While I understand that isolation is not good for me, I’ve come to view it in a bit more accepting light over the years, and I’ve found a compromise that works for me. I still avoid large crowds if I can help it, but I don’t beat myself up for wanting to keep track of my surroundings. Especially since 9/11, life seems to be much more dangerous; attacks seem to happen somewhere in the U.S. on almost a daily basis. The more horror stories I hear in the news, the more I think that maybe this symptom of PTSD is designed to protect me, and it’s something that has a bit of a positive aspect to it too.
I will still have to work at not overdoing the isolation thing. I know I need other people in my life to find balance and support. But, just maybe this symptom of PTSD is a good thing to the extent that I’m a bit more likely to survive if I keep my eyes open as I go along. I guess the one good thing I can say about having PTSD is that, I’m here, I’m a survivor. That counts for something.
As I traveled on vacation this week, I thought about how sometimes we have to tolerate things we don’t like in order to get to experience things we want. For instance, I flew to Florida for a week’s vacation with my sister and had to spend a day on the way there and a day on the way back in the airport and on airplanes. While I don’t actually mind the flying, I really didn’t like the crowds in the lines waiting to board, or being forced to sit still for extended periods of time. In fact, that’s one of the things I don’t do well at all. It’s cramped, crowded, and I always seem to be seated next to the woman with the crying baby!
On the other hand, once I got to Orlando, I had a great time. We stayed in a lovely resort, while enjoying great food and entertainment, and even the crowds around the swimming pool weren’t too bad. But, the thought of taking another day to sit in the airport and fly home followed me through the week like a dark cloud.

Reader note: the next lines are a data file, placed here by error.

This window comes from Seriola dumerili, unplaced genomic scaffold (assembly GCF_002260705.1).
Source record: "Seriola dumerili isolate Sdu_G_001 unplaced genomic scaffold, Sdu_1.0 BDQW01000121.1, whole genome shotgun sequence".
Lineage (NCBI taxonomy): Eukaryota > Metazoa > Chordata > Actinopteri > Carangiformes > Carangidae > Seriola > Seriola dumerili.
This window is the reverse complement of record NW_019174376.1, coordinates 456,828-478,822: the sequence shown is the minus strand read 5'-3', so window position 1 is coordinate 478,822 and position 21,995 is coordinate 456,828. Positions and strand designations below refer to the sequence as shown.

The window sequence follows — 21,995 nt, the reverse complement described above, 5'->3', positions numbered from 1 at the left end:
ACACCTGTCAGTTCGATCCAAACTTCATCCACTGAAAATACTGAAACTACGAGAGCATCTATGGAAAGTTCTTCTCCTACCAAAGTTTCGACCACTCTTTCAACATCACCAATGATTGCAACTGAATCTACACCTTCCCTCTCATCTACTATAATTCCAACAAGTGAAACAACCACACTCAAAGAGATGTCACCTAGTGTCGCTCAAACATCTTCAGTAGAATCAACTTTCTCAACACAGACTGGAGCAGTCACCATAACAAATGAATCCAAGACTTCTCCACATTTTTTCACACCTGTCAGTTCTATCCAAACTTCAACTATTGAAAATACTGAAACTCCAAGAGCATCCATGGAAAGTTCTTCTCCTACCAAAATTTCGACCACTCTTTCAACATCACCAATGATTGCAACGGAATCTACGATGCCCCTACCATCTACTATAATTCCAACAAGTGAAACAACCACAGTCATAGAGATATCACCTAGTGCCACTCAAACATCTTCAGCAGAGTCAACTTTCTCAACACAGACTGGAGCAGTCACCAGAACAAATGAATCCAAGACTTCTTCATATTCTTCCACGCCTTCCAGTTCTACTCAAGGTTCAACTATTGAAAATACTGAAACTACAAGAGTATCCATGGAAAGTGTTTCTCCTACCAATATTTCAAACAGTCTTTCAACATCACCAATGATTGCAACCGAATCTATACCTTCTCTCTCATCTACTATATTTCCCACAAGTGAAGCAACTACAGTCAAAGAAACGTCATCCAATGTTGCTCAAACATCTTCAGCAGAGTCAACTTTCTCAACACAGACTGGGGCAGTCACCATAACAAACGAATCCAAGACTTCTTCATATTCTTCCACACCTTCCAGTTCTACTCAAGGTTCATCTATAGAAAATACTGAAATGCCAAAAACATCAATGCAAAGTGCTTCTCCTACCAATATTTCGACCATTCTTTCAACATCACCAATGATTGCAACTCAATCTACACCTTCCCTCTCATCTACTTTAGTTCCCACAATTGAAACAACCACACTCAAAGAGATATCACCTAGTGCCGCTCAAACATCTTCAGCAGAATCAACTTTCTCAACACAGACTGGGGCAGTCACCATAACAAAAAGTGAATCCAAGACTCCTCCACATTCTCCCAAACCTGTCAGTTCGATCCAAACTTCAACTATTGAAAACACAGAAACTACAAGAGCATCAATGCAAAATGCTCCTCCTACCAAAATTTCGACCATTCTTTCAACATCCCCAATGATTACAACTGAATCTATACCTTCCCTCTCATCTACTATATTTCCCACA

I’m glad I went. I had to challenge my desire to isolate myself and I realized I was in danger of ruining my sister’s vacation too if I didn’t get a handle on my PTSD. I was able to do just that, and we had a wonderful time. I don’t want to let PTSD rule me and rob my life of joy. If I allow it to cause me to not take vacations or to ruin everyone else’s vacation, then it has won. If I control it enough that I can participate in the activities we have scheduled and enjoy them, then I have won, and that’s important to me. I won’t let PTSD take everything away. I refuse to let it win.
One thing I have realized in coping with PTSD is that the people who don’t have it have no idea how difficult it can be to live with. My anger seemed to lurk just below the surface, and it seemed like almost anything could set it off. It didn’t matter that I didn’t want things to be that way – it was my reality. I worked constantly, trying to suppress my anger. It took a long time to realize that I am reacting. That’s important.
In most instances, I couldn’t have told you why I was angry. I know now that anger isn’t a primary emotion; it’s a secondary response. In my case, anger most often followed on the heels of my being afraid or extremely frustrated. That means that to prevent my anger, I had to allow myself to experience the primary emotion and react to that rather than becoming angry. It’s a more honest way of living and I like the sound of it, but actually facing my emotions is not as easy as it sounds. My anger is part of my defense system, and I have used it most of my life to hide from what’s really bothering me.
So, how do I control my anger at this wise old age? I try to make a sincere effort to see behind what’s making me angry. Am I yelling at the guy in the passing lane because he’s an idiot who drives like he got his license out of a Cracker Jack box, or, am I afraid he’s going to slide into me because he’s going too fast on the ice? Are his wheels really slipping, or is it my car that’s slipping on the ice? If all I need to do is slow down more so that I’m not so afraid, then the anger never surfaces.
The other thing I’ve learned about anger is that it feeds off itself. By that I mean that if you allow yourself to get angry, it builds and can easily get out of control. If I stop the anger before it takes hold and realize I’m not really angry, but what I’m really experiencing is fear, then the anger never surfaces. I can then evaluate whether my fear is legitimate or not and either acknowledge I’m just being a ‘fraidy cat, or I can get out of Dodge before I get hurt. Either way, anger never becomes a factor.
I’m better now at controlling my anger than I was five years ago; much better. That’s encouraging because I think that in another five years, I might even be further along. That means I’m making headway, and that makes it worth the effort!